Slater Designs and Firewire Surfboards are a little bit better for the environment than most other surfboard companies. Recently, they decided they’d try a little bit harder by collaborating with BLOOM Foam to make “arguably the most environmentally-friendly traction pad on the market today.”
In general, surfing is a bit of an environmental disaster. A good percentage of us are pretty damn hypocritical when it comes to being good stewards of the environment–sure, there are organizations like The Surfrider Foundation that do real good, but for the most part, we all just pay Mother Earth a bit of lip service, then go on about our day riding toxic surfboards made from foam and fiberglass, wearing wetsuits made of rubber or trunks made in sweat shops, and using accessories made from things that, once they’re created, will pretty much never disappear.
When Kelly Slater left Quik, there were rumors that part of the reason for his departure had to do with Quik’s commitment to the environment, or lack thereof. Then, of course, he started Outerknown, a very expensive yet environmentally-conscious company, which is probably better than super cheap and environmentally-awful. But everyone likes super cheap, and putting your money where your mouth is is much easier said than done, especially when there are shareholders shouting about the bottom line. But in keeping with the environmentally-conscious theme, Slater started a health drink, fired up Slater Designs, bought a bunch of shares in Firewire, and started making surfboards, too.
So where does BLOOM Foam fit in? Contrary to popular belief, that stuff your traction pad is made of doesn’t need to be made from shit that kills the environment. BLOOM makes it from algae, which is quickly becoming a building material of the future. Algae grows pretty much anywhere there is water. “We are literally scraping pond scum, solar drying and pulverizing it,” said BLOOM’s Managing Director, Rob Falken. “Then extruding the material to create a pad that not only helps rebalance the natural ecology, but also reduces our dependence on non-renewable oil, and aids in CO2 sequestration.”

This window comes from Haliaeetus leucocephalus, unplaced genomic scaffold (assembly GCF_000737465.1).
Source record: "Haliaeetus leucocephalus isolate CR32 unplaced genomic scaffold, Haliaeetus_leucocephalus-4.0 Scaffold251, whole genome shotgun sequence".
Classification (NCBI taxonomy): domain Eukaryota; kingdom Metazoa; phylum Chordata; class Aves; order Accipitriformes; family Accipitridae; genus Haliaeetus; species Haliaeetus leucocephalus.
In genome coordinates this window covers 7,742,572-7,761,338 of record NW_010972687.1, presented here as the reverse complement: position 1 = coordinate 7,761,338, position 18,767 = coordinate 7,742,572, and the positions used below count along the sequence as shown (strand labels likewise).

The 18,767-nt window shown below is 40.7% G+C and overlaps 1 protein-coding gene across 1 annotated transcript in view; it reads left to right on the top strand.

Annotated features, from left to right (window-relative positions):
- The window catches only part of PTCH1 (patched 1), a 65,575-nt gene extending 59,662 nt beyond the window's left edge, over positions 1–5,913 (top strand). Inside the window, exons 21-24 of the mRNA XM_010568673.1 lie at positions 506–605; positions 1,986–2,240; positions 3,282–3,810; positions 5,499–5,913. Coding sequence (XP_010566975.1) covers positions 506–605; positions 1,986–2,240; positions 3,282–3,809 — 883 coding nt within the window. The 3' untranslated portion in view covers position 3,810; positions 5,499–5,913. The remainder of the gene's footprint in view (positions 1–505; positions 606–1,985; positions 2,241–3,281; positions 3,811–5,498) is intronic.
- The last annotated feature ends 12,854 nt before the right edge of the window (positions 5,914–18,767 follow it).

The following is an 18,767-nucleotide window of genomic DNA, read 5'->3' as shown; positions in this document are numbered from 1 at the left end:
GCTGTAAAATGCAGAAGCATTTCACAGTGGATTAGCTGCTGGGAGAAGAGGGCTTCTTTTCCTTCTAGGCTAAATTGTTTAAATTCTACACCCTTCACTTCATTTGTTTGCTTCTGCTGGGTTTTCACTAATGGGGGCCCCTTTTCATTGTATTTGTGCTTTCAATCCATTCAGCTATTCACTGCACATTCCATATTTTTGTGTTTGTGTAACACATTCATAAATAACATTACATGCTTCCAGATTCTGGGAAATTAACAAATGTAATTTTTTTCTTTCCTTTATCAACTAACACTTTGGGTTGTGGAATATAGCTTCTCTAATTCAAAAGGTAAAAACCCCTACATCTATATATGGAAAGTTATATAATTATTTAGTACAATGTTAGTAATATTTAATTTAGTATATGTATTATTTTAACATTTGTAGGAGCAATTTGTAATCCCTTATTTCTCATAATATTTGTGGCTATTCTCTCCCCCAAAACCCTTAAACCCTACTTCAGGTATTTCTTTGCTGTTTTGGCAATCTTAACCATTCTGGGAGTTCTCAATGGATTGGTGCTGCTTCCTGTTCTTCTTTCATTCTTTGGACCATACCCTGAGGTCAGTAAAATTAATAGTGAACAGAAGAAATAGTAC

The foam is created from algae biomass on lakes and ponds that are at high risk of an algal bloom, according to the website. “Algae helps keep ecologies in balance, but too much can hurt freshwater habitats and the people and animals living around them,” it says. “By sourcing our algae biomass from lakes and ponds with high algal bloom risks, we help mitigate the negative environmental effects caused by the overproduction of algae.”
While they haven’t yet hit Australian or American stores, they’re slated to be added to shelves at the end of August. “This is in line with a consistent theme for us, developing quality products in friendlier forms,” said Slater. “The traction feels insane and is also a small but simple solution for seemingly unconnected industries to utilize byproducts. I’m stoked on this initiative because surfers use so many traction pads throughout their lives.”